Review of reviews: Art & Music
Exhibit of the week
An Incomplete History of Protest: 1940–2017
The Whitney Museum of American Art, New York City
If the relevance of protest art was ever in question, it isn’t now, said The New Yorker. Artists often create work intended to challenge established thinking, and the Whitney’s edifying new survey of political art from the past eight decades demonstrates there are countless ways to shake up a viewer. When artist Felix Partz died of AIDS in 1994, his friend and artistic collaborator AA Bronson created a billboardsize photographic portrait of Partz’s skeleton-like body wrapped in multicolored quilts several hours after his death. When Senga Nengudi wanted to protest violence against women in 1977, she created an abstract figure by stretching a web of brown pantyhose in a way that evokes flayed skin. In the context of the show, “abstraction looks surprisingly powerful.” Melvin Edwards’ Pyramid Up and Down Pyramid strings barbed wire across a room to divide it into new volumes. Such works could be the new monuments our public spaces need.
Much of the art, though, falls into one of two traps, said Jonathon Keats in Forbes.com. Protest posters are “particularly problematic,” because “their impact as agitprop requires immediacy that is antithetical to artistic insight.” Often they look great, but tell us nothing that only art can. “At the other extreme” sit politically engaged artists “who attempt to channel their convictions through the abstruse language of contemporary art.” Theaster Gates’ Minority Majority (2012) is a wall-mounted sculpture constructed of plywood, vinyl, and fire hoses. It’s visually engaging, for sure, but you wouldn’t know without the wall text that you’re meant to think of the fire hoses used against 1960s civil rights protesters. Occasionally, though, the right balance is struck. In 2005, Josephine Meckseper used a Super 8 camera to film a Washington, D.C., protest against the second Iraq War. The graininess of the silent footage causes the march to resemble a Vietnam-era antiwar protest, thus throwing into question whether protests ever succeed.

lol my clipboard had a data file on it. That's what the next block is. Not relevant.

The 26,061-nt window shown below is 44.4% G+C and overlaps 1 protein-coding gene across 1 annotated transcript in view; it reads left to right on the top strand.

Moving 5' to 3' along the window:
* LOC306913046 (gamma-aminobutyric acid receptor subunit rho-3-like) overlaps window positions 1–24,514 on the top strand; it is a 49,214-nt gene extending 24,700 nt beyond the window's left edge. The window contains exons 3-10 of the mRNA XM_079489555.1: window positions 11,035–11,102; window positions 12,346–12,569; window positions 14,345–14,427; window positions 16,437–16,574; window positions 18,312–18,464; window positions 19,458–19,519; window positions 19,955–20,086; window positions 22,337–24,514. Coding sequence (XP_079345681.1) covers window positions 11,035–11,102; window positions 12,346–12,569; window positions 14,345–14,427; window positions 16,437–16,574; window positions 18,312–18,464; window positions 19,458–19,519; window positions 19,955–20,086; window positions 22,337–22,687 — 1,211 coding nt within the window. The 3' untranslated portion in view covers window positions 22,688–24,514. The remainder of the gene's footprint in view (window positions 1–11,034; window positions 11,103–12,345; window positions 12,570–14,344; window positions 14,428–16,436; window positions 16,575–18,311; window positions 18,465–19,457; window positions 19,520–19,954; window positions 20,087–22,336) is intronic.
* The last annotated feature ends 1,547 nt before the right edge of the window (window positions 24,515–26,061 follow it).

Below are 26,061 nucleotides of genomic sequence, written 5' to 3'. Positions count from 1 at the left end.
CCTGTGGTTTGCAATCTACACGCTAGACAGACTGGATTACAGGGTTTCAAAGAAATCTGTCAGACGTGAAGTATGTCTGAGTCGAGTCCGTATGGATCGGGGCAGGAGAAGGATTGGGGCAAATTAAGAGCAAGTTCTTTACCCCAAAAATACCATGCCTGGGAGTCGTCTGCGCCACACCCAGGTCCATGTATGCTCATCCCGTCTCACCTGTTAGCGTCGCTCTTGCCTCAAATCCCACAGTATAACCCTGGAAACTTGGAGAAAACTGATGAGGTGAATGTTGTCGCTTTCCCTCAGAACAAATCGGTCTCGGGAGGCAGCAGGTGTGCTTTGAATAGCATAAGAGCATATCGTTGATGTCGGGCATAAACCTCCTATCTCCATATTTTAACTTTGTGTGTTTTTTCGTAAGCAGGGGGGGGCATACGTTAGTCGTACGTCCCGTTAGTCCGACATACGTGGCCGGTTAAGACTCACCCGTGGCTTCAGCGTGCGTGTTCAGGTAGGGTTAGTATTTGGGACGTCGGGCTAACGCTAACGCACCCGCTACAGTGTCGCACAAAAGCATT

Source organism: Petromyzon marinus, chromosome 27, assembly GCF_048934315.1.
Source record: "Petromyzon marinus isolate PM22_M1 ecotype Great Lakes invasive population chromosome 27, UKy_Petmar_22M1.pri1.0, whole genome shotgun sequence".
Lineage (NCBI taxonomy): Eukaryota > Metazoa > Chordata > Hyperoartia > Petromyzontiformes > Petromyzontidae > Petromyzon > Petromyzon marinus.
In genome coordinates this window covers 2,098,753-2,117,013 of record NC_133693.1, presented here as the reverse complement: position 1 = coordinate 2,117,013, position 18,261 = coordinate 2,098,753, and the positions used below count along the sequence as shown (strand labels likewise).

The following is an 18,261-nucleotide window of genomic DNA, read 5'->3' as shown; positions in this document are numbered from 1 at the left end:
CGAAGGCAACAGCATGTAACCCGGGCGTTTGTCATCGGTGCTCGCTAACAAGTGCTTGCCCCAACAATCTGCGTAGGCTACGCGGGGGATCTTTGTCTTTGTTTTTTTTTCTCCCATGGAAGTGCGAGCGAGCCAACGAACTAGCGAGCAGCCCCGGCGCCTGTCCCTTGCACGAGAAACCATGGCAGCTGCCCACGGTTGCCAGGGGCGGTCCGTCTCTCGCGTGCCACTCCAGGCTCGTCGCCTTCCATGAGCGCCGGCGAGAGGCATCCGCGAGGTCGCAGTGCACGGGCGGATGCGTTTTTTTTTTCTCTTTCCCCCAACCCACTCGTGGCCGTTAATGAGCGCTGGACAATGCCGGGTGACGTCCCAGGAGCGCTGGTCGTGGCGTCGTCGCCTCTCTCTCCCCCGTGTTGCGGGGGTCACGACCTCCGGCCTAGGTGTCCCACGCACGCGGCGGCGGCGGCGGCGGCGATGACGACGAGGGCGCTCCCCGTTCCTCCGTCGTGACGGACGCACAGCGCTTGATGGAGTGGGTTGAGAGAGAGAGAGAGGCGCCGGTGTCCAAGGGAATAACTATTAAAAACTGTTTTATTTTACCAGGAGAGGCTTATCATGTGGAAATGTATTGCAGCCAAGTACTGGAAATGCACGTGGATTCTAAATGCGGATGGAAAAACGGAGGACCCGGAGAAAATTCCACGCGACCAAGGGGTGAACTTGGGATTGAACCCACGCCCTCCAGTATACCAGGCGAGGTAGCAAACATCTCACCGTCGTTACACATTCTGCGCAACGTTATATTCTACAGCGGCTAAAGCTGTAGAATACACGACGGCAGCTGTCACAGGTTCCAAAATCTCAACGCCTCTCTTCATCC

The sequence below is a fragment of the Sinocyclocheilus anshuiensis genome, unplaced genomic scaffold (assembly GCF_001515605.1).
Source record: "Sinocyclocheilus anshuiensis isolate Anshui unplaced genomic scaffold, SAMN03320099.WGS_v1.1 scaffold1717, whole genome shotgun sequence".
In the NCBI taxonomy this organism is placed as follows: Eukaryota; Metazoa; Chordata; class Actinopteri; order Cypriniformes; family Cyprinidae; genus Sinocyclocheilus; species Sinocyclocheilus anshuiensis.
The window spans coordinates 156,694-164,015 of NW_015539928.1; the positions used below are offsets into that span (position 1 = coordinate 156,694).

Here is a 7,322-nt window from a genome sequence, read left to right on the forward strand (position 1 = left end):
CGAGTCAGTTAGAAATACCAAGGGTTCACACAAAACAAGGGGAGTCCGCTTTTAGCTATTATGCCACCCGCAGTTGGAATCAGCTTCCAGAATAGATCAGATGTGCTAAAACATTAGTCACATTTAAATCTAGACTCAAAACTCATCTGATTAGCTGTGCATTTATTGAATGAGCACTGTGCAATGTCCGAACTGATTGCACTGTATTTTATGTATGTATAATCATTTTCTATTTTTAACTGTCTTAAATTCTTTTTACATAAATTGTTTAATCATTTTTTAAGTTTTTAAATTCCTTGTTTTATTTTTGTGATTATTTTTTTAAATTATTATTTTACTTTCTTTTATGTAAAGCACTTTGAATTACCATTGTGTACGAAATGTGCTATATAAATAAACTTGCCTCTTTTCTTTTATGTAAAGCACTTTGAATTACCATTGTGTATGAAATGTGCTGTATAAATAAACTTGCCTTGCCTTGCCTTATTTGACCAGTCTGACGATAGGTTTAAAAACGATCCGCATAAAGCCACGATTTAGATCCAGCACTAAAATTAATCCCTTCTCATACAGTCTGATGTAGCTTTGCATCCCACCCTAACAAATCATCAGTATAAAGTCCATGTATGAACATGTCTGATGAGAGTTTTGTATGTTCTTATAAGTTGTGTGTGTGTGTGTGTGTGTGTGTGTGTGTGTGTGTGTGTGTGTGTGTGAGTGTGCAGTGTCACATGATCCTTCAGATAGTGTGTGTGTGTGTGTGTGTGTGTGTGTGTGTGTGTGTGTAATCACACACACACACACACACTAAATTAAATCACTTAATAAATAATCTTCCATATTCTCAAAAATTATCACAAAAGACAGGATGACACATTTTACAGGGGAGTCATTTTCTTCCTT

That’s the nagging question “that hangs over this whole enterprise,” said Ben Diamond in Avenue Magazine. Earnest artistic statements aside, the show mostly suggests that protest art rarely achieves the lasting change it seeks. But then you happen upon Ja’Tovia Gary’s short film An Ecstatic Experience, and hope is renewed. First, you hear the music of Alice Coltrane while seeing footage of worshippers at a 1950s African-American church. You next watch Ruby Dee recite a potent slave testimonial, then hear Dee and others sing “The Battle Hymn of the Republic” over images of recent Black Lives Matter protests. In this film, as in all the best work in the show, no single force is being resisted by the artist’s apparent optimism. The revolutionary spirit that fills you “applies to any injustice.”